Some of the primary goods of society are positive externalities; that is, the value we bring to other lives through things we do for other, perhaps selfish, reasons. When we map our city to make it easier to get around and share the map, the city is easier to navigate for everyone. When we discover a new way to fix something and then tell others, value is passed along with no special effort. When we improve upon most aspects of our lives, other people get spillover, even if it’s just better interactions with us.
Cory Doctorow recently had an article published in The Guardian under the awkward title “Just because something has value doesn’t mean it has a price” in which he pointed out how trying to minimize positive externalities is a big problem for businesses. DRM, post-sale restrictions, withholding users’ own data, and trying to receive payment for unanticipated benefits are terrible wastes of resources and reduce the value of goods and services. Putting effort into making what you do less valuable is a very harmful approach, but countless businesses behave in this way.
Positive externalities — virtuous cycles — are all around us. Your kid learns to speak because of all the people around her who carry on conversations and because of the TV shows and radio programmes where speaking occurs (as do immigrants like my grandmother, whose English fluency owes much to daytime TV after she came to Canada from Russia).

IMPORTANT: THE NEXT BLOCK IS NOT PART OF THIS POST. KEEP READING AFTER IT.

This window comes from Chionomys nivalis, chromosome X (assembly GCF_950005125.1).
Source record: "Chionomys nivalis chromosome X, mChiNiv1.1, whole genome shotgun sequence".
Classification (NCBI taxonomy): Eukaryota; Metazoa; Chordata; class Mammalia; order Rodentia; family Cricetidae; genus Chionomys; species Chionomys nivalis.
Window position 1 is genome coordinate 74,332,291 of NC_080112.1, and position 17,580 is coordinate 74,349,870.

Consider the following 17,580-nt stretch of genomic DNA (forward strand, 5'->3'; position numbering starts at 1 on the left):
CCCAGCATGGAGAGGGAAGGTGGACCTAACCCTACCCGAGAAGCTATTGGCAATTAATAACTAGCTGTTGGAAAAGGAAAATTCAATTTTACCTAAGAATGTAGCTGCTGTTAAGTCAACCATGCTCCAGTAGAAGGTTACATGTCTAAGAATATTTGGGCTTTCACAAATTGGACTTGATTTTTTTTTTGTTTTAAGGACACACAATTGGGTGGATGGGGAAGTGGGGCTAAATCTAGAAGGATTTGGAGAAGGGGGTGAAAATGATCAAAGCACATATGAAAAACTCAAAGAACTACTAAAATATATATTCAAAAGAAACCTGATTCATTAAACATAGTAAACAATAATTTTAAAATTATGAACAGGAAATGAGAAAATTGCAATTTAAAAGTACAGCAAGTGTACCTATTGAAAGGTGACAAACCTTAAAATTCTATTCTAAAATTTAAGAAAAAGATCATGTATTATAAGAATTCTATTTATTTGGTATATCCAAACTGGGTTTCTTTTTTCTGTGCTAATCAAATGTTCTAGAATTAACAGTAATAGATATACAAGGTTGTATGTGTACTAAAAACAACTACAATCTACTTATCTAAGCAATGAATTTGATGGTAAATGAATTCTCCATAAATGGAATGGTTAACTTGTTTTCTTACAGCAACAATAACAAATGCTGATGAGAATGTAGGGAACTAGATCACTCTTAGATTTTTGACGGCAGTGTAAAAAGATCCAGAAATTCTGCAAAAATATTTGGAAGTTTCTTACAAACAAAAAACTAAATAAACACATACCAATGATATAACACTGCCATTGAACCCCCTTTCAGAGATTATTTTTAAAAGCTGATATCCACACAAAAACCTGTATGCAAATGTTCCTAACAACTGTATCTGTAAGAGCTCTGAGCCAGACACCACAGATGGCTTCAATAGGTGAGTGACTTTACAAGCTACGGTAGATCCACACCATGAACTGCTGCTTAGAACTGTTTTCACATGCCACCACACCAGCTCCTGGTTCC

That’s the crux of this irrational fear of positive externalities: “If something I do has value, I deserve a cut.” It’s one thing to say that someone who hires you to do a job, or purchases your product, should pay you money. But positive externalities are the waste-product of something we were already going to do. They’re things that you have thrown away, that you have thrown off, that you have generated in the process of enjoying yourself and living your life.
The mania to internalise your positive externalities is the essence of cutting off your nose to spite your face. I walk down the street whistling a jaunty tune because I’m in a good mood — but stop as soon as I see someone smiling and enjoying the music. I keep my porchlight on to read by on a warm night, but if I catch you using the light to read your map, I switch it off, because those are my photons — I paid for ’em!
Worse still: the infectious idea of internalising externalities turns its victims into grasping, would-be rentiers. You translate a document because you need it in two languages. I come along and use those translations to teach a computer something about context. You tell me I owe you a slice of all the revenue my software generates. That’s just crazy. It’s like saying that someone who figures out how to recycle the rubbish you set out at the kerb should give you a piece of their earnings. Harvesting positive externalities involves collecting billions of minute shreds of residual value – snippets of discarded string –and balling them up into something big and useful.